I'm an unabashed fan of willows (Salix spp.). Maybe it stems from imprinting on a large weeping willow (S. babylonica) growing behind my childhood home. Or, maybe it's because I'm awed by the streambank holding power of willows used in riparian restoration projects.
How can you not respect the ability to spring forth from bundles of unrooted cuttings (a.k.a. sticks) stuck into streambanks? Their almost eternal thirst for survival makes them perfect partners in thwarting meandering streams. Besides that, few trees can match the wispy form of many willow species.
Of course, no tree is perfect and willows have a few pests. Thankfully, the depth of their vital spark means willows are capable of handling the depredations of most pests. However, the pests I'm highlighting can make trees look bad.
First generation Willow Sawfly (Nematus ventralis) larvae are chowing down on willows in southwest Ohio. Despite their common name, this non-native European sawfly may also feed on poplars (Populus spp.).
The striking looking larvae are shiny black with a row of slightly raised orangish-yellow spots along the sides of their body. As with many types of sawfly larvae, when disturbed willow sawfly will form their bodies into an "S" shape (S for sawfly?).
Don't confuse this species with another sawfly species found in North American that also feeds on willow. Nematus oligospilus has no approved common name; however, it is also commonly referred to as the "willow sawfly." Larvae of this species are much less colorful; their head capsules are flesh colored and their bodies are light green with faded green and white longitudinal stripes.
Willow sawfly larvae feed in colonies that typically include 5 - 10 individuals. Early instars produce holes and notches in leaves while late instars consume entire leaves except for the midveins. Heavy defoliation is rare, so this sawfly is seldom considered a serious pest of established willows.
However, since this sawfly has two generations per season in Ohio, the impact of the second generation on newly planted trees may be significant. Control options include simply knocking the colonies into a bucket of soapy water or onto the ground and doing the "sawfly stomp dance." Doug Young (H. J. Benken Florist & Greenhouse) demonstrates this control option below. Thus far, no populations have become resistant to stomping.
Appropriately labeled insecticides are also effective. However, remember that although sawflies look like caterpillars; sawflies are related to bees and wasps (order Hemiptera) and caterpillars grow up to become moths or butterflies (order Lepidoptera). Caterpillars can be killed with the naturally occurring bacterium, Bacillus thuringiensis serotype kurstaki (Btk). Sawfly larvae are unaffected by this bacterium.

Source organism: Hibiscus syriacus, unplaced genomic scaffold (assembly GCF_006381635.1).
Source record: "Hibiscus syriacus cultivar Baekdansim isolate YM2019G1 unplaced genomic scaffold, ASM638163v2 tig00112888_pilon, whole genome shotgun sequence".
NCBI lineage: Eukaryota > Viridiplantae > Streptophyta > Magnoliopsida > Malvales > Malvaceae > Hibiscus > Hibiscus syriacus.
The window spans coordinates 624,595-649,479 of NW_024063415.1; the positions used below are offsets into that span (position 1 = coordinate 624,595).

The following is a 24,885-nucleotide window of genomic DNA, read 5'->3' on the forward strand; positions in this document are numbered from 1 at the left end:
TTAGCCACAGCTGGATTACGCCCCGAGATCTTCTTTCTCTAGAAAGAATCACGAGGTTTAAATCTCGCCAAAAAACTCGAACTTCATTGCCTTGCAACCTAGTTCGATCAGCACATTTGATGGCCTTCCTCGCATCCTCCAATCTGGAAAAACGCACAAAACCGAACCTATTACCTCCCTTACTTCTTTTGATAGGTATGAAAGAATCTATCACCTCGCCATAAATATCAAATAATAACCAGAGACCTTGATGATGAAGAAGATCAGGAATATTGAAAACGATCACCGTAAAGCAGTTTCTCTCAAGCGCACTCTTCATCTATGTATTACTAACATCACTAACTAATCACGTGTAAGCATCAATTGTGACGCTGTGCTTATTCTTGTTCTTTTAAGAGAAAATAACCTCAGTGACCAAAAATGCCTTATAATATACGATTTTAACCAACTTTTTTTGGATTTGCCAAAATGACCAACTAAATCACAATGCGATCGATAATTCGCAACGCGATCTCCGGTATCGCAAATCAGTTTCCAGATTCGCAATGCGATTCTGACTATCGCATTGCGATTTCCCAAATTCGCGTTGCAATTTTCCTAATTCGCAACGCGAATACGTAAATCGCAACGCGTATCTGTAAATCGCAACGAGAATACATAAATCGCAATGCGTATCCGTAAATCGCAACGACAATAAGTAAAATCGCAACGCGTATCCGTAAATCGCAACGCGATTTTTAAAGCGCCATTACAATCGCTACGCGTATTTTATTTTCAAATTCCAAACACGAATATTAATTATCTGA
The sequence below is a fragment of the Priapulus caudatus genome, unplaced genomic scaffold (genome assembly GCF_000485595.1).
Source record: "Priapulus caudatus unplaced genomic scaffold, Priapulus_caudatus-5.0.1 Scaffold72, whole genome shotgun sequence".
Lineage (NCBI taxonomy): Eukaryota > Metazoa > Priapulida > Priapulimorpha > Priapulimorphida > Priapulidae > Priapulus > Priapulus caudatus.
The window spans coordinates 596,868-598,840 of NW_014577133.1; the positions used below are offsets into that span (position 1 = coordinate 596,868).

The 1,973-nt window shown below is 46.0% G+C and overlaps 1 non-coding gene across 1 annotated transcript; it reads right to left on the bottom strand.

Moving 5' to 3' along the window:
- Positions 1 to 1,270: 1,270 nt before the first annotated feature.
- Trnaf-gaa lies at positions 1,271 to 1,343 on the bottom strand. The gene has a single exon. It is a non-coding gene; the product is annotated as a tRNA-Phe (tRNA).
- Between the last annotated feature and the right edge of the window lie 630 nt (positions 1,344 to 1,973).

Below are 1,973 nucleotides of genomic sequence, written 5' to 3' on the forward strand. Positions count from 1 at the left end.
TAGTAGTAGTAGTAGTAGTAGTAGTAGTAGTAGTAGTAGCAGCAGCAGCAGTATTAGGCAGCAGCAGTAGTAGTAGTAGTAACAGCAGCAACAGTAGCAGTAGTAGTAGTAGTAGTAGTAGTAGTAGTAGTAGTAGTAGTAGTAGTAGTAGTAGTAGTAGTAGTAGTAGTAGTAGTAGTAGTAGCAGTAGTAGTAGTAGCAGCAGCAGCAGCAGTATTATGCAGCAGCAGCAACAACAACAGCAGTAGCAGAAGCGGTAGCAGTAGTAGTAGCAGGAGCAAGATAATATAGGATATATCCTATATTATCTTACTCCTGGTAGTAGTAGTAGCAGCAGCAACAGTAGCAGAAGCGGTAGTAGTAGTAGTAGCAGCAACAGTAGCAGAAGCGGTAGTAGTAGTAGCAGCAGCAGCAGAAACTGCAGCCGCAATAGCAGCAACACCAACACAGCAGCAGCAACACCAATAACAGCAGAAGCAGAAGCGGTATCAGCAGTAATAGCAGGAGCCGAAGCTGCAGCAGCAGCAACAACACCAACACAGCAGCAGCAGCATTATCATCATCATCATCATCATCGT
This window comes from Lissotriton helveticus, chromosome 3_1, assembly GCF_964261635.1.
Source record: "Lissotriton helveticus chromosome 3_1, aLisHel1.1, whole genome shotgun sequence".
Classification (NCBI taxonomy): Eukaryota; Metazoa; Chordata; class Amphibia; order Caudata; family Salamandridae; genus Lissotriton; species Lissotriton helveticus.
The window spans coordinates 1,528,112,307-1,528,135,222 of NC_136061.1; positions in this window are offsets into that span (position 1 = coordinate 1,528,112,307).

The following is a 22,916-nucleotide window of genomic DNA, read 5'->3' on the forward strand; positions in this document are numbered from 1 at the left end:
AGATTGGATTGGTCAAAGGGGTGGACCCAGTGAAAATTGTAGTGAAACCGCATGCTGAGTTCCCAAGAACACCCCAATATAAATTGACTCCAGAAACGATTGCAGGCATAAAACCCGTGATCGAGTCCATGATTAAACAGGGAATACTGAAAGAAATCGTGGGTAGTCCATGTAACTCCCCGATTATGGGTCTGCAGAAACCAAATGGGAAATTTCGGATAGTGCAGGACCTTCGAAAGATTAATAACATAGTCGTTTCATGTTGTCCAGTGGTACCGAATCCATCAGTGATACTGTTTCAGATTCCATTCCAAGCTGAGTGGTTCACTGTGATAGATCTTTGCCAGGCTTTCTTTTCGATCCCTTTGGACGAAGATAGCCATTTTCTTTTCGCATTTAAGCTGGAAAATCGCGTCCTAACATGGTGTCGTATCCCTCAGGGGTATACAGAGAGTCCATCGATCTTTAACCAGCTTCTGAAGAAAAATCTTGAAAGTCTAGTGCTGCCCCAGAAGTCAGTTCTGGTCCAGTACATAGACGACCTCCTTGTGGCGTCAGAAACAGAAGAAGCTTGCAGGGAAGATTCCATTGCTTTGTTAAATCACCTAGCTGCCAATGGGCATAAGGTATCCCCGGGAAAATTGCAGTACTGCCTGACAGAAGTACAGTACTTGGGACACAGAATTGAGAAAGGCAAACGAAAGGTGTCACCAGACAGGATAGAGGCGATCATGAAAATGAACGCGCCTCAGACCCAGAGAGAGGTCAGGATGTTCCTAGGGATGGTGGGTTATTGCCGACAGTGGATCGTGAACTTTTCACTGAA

Willow Leaf Beetle
First generation Imported Willow Leaf Beetles (Plagiodera versicolora) are also feeding on the leaves of wild and cultivated willows in the southwest part of the state. This native of northern Europe has become well established throughout most of the eastern and Midwestern states.
Although it has been a number of years since a significant outbreak has been reported in Ohio, this beetle has a history of periodically achieving population outbreak densities and causing significant defoliation of its namesake host. However, I'm only seeing relatively low, widely dispersed populations thus far this season.
The small, 1/8" long, oblong-shaped beetles sport a bluish-black or bluish-green hue depending upon the angle of the light reflecting off these shiny beetles. They feed by chewing holes or notches in willow leaves. Their larvae feed side-by-side as leaf skeletonizers slowly moving across the upper or lower leaf surfaces. Heavy damage causes leaves to turn brown and appear scorched.
Damage caused by the beetle can become significant since two or three generations may occur in Ohio. Standard insecticides labeled for willow are effective in managing this pest, as well as insecticidal soap sprays if applied to the larvae.
Wart-Like Leaf Galls Adorn Willow Leaves
Brightly colored wart‑like galls on upper leaf surfaces are now very evident on black willow (S. nigra) in southwest Ohio. The galls are generally ascribed to the Willow Leaf Gall Mite (Aculops tetanothrix, family Eriophyidae). Unfortunately, eriophyid mite taxonomy is far from complete. The mite belongs to a complex of gall-forming eriophyid species with the exact taxonomy uncertain.
However, the bottom line is that these showy galls are not known to cause significant harm to the overall health of their willow tree host. In fact, I contend they actually enhance the ornamental value of black willow. Of course, while I love willows, I'm also a gall-oholic.